This text describes the events in New York State leading to the passage of the Taylor Law. It describes the role of the Public Employee Relations Board in administering the law.

Kearney, Richard C. 1984. Labor Relations in the Public Sector. New York: Marcell Dekker, Inc.

Documents the history and legal environment of public sector collective bargaining in the United States, and notes the proportion of public sector unionization in the states of the union. It investigates the monetary and personnel impacts of collective bargaining, and explores methods to resolve impasses in the negotiating process.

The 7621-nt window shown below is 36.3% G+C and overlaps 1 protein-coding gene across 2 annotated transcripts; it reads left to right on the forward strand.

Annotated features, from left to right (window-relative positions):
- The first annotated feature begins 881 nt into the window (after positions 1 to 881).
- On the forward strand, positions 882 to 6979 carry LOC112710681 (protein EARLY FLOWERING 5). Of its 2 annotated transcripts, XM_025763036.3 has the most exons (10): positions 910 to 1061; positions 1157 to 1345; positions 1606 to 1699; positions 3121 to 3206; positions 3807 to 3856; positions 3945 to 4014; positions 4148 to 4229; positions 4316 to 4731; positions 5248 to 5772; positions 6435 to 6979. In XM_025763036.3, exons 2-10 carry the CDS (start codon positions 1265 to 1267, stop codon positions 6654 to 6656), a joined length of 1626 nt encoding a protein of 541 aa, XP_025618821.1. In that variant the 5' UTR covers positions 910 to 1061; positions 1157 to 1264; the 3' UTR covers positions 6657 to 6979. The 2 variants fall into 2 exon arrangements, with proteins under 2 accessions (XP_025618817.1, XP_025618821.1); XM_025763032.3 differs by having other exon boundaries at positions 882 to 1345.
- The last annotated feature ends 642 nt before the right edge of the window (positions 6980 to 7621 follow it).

Lawyers Co-operative Publishing Co. 1982 New York Jurisprudence 2d. Volume 19. Civil Service Law ß347-ß404. Rochester, NY: Lawyers Co-Operative Publishing Co.

One in a series of volumes describing important case law pertaining to New York statutes (organized by statute, subject, and keyword) in a readable narrative format which highlights critical aspects of cases and of decisions. This volume contains descriptions of civil service case law.